AQA Spec B: Integrating AO1 and AO2

When you first begin to use critical theories such as Marxism in your essays, AO2 can easily be forgotten. You are having SUCH a nice time considering all the ways in which Marxist theory can be used to interpret a text, that you forget all about caesura and assonance.

The following extract is from ‘Eveline’, a short story from James Joyce’s brilliant Dubliners.

One time there used to be a field there in which they used to play every evening with other people’s children. Then a man from Belfast bought the field and built houses in it – not like their little brown houses but bright brick houses with shining roofs.


Here is an example of how you could comment on this paragraph using both interpretation (AO1) and analysis (AO2):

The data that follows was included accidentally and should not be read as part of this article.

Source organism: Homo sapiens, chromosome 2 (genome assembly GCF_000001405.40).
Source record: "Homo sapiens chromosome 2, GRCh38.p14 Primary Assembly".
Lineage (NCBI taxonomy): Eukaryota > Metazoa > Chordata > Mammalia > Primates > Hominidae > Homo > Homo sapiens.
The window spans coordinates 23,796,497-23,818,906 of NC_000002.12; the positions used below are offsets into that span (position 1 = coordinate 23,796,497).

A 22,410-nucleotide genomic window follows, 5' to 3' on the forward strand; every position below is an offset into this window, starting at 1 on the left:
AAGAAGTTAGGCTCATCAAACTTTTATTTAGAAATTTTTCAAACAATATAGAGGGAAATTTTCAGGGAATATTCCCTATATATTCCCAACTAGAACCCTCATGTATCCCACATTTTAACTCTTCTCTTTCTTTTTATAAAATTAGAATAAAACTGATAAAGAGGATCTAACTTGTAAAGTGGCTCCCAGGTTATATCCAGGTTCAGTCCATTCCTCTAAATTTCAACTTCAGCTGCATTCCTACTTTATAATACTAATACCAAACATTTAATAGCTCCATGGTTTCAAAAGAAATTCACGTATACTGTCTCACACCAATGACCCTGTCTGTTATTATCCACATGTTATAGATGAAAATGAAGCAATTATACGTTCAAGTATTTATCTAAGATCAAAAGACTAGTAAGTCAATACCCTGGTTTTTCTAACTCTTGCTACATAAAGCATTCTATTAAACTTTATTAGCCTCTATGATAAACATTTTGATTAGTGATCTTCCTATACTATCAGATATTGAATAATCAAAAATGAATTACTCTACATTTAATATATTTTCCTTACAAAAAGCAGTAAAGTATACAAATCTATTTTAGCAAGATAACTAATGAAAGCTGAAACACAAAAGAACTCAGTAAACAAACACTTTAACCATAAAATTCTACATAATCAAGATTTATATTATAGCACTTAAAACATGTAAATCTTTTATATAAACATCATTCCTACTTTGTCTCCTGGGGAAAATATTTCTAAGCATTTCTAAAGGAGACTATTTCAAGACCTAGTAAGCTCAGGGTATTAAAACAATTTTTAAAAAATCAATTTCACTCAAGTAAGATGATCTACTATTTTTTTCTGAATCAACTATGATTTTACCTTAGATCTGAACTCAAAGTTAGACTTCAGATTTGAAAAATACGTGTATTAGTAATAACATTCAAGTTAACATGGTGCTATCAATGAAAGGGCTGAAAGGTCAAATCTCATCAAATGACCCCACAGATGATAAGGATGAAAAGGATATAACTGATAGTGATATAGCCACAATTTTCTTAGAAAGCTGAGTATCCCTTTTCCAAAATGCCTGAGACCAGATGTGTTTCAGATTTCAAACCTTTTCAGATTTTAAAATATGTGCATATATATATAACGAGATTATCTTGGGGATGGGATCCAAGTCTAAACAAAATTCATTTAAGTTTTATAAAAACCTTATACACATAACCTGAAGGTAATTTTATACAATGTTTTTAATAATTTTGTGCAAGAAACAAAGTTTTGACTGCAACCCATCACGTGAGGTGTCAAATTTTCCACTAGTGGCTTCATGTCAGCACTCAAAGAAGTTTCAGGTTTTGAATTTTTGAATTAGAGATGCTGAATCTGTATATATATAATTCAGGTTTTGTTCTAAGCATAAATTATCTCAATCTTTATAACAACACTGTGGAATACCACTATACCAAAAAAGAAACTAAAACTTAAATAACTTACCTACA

Here , the field, suggestive of a natural state of communal existence and the freedom to play / rest after the day’s labours, is ‘bought’ and ‘bright brick’ houses are ‘built’ on it by ‘a man from Belfast’. What was once the setting for human interaction and creativity is sacrificed at the altar of Capitalism. The use of the indefinite article serves to keep the ‘man’ anonymous; he represents the landowning class (or bourgeoisie) and his coming from Belfast – centre of industry and commerce – further emphasises this. The alliteration of b sounds creates a harsh effect, hinting at the heartlessness and lack of remorse for his actions.


Have a go at writing a paragraph like the one above from other extracts from ‘Eveline’.



Leave a Reply

Fill in your details below or click an icon to log in: Logo

You are commenting using your account. Log Out /  Change )

Google+ photo

You are commenting using your Google+ account. Log Out /  Change )

Twitter picture

You are commenting using your Twitter account. Log Out /  Change )

Facebook photo

You are commenting using your Facebook account. Log Out /  Change )


Connecting to %s